Students of the year

The Students of the Year at Catholic - Pointe Coupee Elementary and High School were all finalists for the non-public Students of the Year in the greater Baton Rouge area, the first time for the schools. From left are Amelia Chauvin, fifth grade; Jenna Guidry, 12th grade; and Anna Jean Eaves, eighth grade.

Catholic - Pointe Coupee students credit teachers as school system marks Catholic Schools Week

At first, Joe LeBlanc admits he didn’t know what the excitement was about.

“This is my first year here; I didn’t know what to expect,” said LeBlanc, Catholic High of Pointe Coupee principal.

What he didn’t expect, but Catholic of Pointe Coupee Elementary and High School found out, was all three of its Student of the Year nominees were finalists for the non-public school award in Baton Rouge. It was the first time the fifth grade, eighth grade and high school students from the New Roads school made the finals at the same time.

Recognized as finalists were Amelia Chauvin, fifth grade; Anna Jean Eaves, eighth grade; and Jenna Guidry, 12th grade.

And as the schools celebrate Catholic Schools Week, the top administrators say it reflects more than just academics.

“Everyone here is very excited. Naturally, it’s a thrill for the kids and the school,” LeBlanc said. “It’s not because of me; it shows what the school has done for the children and what the children have done for the school.”

A different activity is held each day during Catholic Schools Week. So far, an elementary prayer service was held Monday, a school Mass on Tuesday and clergy appreciation and Diocesan Mass on Wednesday. Scheduled Thursday is Parent Appreciation Day, and Friday is a canned food drive.

The goal of the school is to prepare students for the next level in their education, said Jason Chauvin, principal of the Catholic elementary school.

But grades are not the only measure. “The search committee looks for well-rounded students,” Chauvin said of the panel that selected the elementary student of the year.

“All three of the students are proud to say they go to Catholic-Pointe Coupee,” Chauvin added. “They’re not just students in a class.”

“It was awesome being named student the year,” Amelia Chauvin said about being named the top fifth-grader.

Besides maintaining A’s in her classes, Amelia is involved in the Drama Club, 4-H Club, choir and Quiz Bowl.

Amelia said she credits her five teachers with her success.

“They’ve helped me and taught me the stuff to become a better student and person,” she said.

 “I wasn’t expecting it. It’s all very exciting,” said Anna Jean Eaves, the eighth-grade winner. “I was honored.”

Anna Jean was named school student of the Year in fifth grade but did not reach the finals. She is active with the Beta and 4-H clubs and is a member of the cross country and track teams.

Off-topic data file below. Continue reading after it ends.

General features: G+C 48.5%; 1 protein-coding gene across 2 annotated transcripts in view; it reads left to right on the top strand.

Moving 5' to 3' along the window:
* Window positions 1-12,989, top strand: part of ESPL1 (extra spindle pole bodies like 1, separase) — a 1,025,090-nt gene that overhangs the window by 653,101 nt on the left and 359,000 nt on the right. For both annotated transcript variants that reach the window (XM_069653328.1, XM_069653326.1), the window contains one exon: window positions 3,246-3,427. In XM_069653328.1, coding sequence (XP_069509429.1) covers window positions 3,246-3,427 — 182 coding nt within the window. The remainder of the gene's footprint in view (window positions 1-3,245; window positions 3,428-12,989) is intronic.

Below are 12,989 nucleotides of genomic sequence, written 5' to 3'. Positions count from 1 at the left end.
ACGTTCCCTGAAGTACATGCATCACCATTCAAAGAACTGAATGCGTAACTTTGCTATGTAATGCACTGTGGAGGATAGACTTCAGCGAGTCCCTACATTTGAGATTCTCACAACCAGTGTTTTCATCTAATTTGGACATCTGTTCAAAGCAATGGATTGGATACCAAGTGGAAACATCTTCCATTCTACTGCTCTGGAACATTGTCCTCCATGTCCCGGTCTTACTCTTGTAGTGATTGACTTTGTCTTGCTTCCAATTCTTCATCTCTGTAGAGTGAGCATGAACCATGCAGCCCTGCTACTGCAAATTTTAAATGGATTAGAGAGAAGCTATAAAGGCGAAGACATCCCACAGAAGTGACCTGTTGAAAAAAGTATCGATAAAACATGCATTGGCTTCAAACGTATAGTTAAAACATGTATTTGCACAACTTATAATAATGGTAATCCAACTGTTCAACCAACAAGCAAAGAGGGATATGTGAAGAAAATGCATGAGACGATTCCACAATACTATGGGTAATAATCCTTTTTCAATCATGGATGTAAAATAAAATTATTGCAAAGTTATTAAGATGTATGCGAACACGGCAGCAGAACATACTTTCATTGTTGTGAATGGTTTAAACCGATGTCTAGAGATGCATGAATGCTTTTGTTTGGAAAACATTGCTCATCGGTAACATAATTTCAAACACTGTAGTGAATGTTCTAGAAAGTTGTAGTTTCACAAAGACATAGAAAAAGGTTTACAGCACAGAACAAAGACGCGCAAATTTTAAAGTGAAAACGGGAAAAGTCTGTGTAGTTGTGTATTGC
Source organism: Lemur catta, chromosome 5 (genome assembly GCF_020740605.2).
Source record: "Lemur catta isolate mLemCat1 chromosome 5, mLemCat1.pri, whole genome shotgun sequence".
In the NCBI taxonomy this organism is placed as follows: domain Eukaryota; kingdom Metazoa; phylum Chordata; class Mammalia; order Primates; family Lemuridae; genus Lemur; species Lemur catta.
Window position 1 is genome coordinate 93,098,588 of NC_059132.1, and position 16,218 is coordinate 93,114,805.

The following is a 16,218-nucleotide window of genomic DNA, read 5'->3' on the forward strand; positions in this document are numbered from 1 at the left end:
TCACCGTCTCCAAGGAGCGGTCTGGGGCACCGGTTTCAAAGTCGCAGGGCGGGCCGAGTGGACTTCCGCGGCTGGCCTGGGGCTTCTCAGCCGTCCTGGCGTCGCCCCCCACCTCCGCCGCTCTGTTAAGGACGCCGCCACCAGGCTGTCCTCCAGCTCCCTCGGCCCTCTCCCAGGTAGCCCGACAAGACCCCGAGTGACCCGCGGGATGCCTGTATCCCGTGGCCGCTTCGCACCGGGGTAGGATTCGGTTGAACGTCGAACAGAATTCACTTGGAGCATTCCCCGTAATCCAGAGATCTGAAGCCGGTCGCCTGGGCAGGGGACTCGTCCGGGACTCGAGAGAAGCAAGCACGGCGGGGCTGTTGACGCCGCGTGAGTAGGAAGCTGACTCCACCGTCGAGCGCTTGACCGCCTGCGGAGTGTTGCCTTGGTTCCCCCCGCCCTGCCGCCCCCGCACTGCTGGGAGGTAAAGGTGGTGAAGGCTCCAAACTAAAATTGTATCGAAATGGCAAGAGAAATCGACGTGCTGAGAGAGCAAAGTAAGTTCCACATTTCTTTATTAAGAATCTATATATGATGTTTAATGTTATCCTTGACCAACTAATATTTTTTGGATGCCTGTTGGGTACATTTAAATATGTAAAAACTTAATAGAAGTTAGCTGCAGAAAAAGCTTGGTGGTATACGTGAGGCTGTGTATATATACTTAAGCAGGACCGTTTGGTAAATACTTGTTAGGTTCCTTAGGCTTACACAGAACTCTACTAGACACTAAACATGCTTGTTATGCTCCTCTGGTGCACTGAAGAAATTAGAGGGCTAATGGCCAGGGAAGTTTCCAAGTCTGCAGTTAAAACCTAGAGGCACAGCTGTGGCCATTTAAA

“I’ve had great teachers,” Anna Jean said. “They’ve also acted as a parent, giving good guidance, teaching me to be a better student and have a better relationship with God.”

While she has not decided on a career, Anna Jean said she wants to go to LSU and thinking about majoring in psychology or becoming a forensic scientist.

She also is considering going into the military. Both of her parents have served in the military, her father in the Army and Marine Corps and in Operation Desert Storm and her mom in the Navy.

“I want to help those with PTSD,” she said.

High school student Jenna Guidry was not at school the day LeBlanc discussed the student the year achievement.

The 12th grader was at the March for Life rally in Washington, D.C., he said.

She has been an all-district selection in volleyball and member of the track team, while also serving as a eucharistic minister.

“Jenna was the homecoming queen voted by her class,” LeBlanc said. “Now the student of the year is voted on by the faculty and staff, so she has the respect of everybody in the school.”

In addition to its core of academic classes, the school system is expanding its offerings in electives and clubs that can motivate students, according to Chauvin.

“I don’t have a crystal ball,” so he can’t predict what topic will inspire a student, Chauvin said.

But offering a variety of classes, clubs and educational tools will allow a student “to make a decision for themselves and decide what they want to do in life.”

The only rule to start a club is to have a faculty sponsor and 10 students interested in the club’s goal.

In his second year as principal, five new clubs have been started, Chauvin said, including a Garden Club for students in first through third grades.

Anna Jean Eaves had a few words for her classmates.

“I would tell them to cherish their moments here, they go by so quickly. In the blink of an eye, they have passed, and you move on from the people who care for you,” she said.

The high school principal said the type of accomplishments of the students of the year are not confined just to them nor only linked to their schools.

“It’s tremendous people doing tremendous things,” LeBlanc said.

“Parents must be doing something right.”